Award-winning humor writer Jim Mize shares the facts about kudzu -- as well as a few theories of his own.
Radio stations don’t carry kudzu reports for two simple reasons. First, the rate of spread would scare small children into a lifetime fear of houseplants. Second, announcers would have to update their reports on the hour. Kudzu grows so fast that many people believe that if you stand very still, you can see it happen. Most of these people are now missing.
Botanists note that one kudzu vine in a single season can grow one hundred feet. The only problem is that there’s no such thing as one kudzu vine.
With kudzu taking over much of the South and making plans to ambush your yard, you might wonder where it came from: it’s all the way here from JAPAN! Kudzu was first brought to the United States from the Orient in 1876. In fact, the word kudzu is thought to translate from Japanese, “the joke’s on you.” Unfortunately, in 1876, few Americans spoke Japanese.
During the early years after its introduction, kudzu was viewed as a miracle plant, gaining fame and support. To give you an example, in the late 1930s and 1940s, the federal government was recommending planting kudzu, in some cases subsidizing the cost by as much as $8 per acre. The Civilian Conservation Corps even helped plant it. Their goal was to turn the dust bowl into a salad bowl.
At this time, people even sold kudzu by mail order. Most of them have now been paroled.
Before you get the impression that kudzu is a worthless menace, however, let me point out its multiple uses:
For starters, you can eat it. Just don’t close your eyes when you bow for grace, or it might eat you first.
Kudzu powder, made from dried and ground kudzu roots, can be used to thicken soup or coat foods for deep-frying. It is especially useful when company drops in unexpectedly and you have extra mouths to feed. Just let it simmer a bit longer to stretch the meal. Plan on about thirty minutes per extra hundred people.
Scientists recently began genetics research on kudzu to improve its food value. One has crossed it with tomatoes. Not only is the resulting hybrid prolific, but by the time the fruit’s ripe, it’s at your door.
The other potential uses for kudzu are numerous. It could be used for erosion control, livestock fodder, ornamental decorations, or hiding your neighbors’ house as a prank while they’re on vacation.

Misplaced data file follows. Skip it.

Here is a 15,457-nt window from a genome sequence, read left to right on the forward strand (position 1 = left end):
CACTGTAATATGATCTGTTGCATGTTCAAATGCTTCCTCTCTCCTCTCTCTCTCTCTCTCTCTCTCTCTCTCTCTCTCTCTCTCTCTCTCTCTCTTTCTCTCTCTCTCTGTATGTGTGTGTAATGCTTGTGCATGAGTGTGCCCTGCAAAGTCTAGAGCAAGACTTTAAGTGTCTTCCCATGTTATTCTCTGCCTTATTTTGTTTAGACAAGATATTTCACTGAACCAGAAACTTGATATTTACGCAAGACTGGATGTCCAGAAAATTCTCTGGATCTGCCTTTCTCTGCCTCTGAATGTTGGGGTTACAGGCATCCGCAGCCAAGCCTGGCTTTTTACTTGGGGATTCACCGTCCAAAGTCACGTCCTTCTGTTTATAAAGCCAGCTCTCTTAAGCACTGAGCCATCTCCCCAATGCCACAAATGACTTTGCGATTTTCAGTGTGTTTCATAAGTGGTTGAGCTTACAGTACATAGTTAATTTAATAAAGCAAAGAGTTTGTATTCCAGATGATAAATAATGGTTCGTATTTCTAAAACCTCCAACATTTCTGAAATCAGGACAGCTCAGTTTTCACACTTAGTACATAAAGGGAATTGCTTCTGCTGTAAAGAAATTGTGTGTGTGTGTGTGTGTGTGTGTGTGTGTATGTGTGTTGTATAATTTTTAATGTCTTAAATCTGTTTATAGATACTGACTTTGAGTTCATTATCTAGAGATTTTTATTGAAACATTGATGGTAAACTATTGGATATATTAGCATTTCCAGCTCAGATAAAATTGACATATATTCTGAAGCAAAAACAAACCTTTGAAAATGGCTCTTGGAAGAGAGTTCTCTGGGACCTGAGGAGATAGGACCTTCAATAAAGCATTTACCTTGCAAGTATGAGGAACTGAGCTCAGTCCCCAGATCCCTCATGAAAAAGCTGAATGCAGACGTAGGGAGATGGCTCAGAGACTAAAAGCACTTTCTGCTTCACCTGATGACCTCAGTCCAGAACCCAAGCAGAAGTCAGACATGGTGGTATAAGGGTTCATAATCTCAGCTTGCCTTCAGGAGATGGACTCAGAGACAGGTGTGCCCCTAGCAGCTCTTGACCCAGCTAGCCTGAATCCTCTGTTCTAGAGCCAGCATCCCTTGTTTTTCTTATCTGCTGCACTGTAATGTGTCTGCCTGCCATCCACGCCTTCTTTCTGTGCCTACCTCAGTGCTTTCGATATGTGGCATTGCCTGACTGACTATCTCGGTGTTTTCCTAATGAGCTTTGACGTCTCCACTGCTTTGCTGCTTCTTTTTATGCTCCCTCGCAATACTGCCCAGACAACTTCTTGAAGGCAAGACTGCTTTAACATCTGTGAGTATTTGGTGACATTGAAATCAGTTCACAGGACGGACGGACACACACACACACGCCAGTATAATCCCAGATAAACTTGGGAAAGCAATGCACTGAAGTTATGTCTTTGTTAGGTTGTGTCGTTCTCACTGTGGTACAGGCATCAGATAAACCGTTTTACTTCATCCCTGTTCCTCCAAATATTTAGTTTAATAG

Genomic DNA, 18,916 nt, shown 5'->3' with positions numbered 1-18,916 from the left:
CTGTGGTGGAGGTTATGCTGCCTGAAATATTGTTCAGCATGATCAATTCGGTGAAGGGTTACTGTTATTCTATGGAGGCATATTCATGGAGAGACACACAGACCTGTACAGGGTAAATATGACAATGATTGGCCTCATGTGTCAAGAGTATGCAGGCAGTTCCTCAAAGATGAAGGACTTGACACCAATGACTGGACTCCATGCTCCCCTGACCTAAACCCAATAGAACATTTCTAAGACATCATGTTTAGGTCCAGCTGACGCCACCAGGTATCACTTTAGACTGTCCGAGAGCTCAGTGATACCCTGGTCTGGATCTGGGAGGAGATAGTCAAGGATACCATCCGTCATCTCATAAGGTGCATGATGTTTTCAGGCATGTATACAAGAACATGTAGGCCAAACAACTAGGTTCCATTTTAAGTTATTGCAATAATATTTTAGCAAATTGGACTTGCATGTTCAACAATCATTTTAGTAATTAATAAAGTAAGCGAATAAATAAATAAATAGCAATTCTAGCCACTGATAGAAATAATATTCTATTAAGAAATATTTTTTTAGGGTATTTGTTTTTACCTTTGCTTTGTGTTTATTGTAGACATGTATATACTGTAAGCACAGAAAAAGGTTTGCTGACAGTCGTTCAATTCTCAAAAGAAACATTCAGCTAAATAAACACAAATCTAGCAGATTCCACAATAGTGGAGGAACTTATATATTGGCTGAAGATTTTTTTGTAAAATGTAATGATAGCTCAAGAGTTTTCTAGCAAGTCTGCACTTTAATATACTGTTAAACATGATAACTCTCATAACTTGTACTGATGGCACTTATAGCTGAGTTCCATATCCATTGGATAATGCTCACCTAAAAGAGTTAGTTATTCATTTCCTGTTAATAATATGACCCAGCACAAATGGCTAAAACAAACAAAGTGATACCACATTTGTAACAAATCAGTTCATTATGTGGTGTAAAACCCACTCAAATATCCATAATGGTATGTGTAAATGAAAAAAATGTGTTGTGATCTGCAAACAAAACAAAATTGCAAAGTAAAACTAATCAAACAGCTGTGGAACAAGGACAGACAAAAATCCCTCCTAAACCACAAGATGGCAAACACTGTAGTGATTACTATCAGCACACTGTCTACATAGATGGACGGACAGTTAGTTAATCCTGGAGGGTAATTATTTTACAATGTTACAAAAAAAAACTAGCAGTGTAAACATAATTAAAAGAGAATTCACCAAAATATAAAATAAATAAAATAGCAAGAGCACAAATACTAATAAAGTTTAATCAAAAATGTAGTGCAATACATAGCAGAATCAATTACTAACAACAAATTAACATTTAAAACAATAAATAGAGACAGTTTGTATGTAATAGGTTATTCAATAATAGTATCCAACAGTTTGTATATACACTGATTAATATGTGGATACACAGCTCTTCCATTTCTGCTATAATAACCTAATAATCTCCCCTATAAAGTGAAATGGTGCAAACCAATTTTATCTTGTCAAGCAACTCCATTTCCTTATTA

Farmers considering feeding it to livestock might want to know that the county extension recommends no more than ten cows per acre of kudzu. That’s about all the cattle it can eat.
In Japan, kudzu vines are even woven into fabric for clothes, giving new meaning to the term “Active Wear.”
Kudzu does have some unusual uses. For instance, its fibers have been used to stuff cushions, beds, and chairs. Home mattress kits can be mailed in an eight-by-ten-inch Spandex envelope. By the time it arrives, it’s a king-size Posturepedic.
Quail hunters also figure out quickly that not only is a kudzu field a good place to hunt birds, but later in the day, it’s also a good place to hunt your dog, particularly if he’s steady on point. Just watch for the kudzu lump that moves after you yell, “Hunt on!”
Kudzu, as all survivors know, can create some real problems. Telephone companies have trouble with the weight of kudzu pulling down poles. Electrical companies complain about it shorting out transformers. And rural road crews blame kudzu for the annual loss of at least three road scrapers.
Now that kudzu has been reclassified by many as an undesirable plant, much effort has gone into eliminating it. Scientists have learned numerous ways to get rid of kudzu, but the most effective is still to sell your property and move to Saskatoon.
One of the better methods of eradicating kudzu is to stock the field with pigs. Not only do they dig up the roots, but they also will make every effort to consume the vines. Of course, should your kudzu have already reached the telephone line, you will either need to train your pigs on high wires or put up signs warning, “Watch For Falling Pigs.”
You can see that kudzu is nothing to sneeze at. But if you do, don’t forget to say, “Kudzundheit.”
Kudzundheit is an excerpt from The Winter of Our Discount Tent by Jim Mize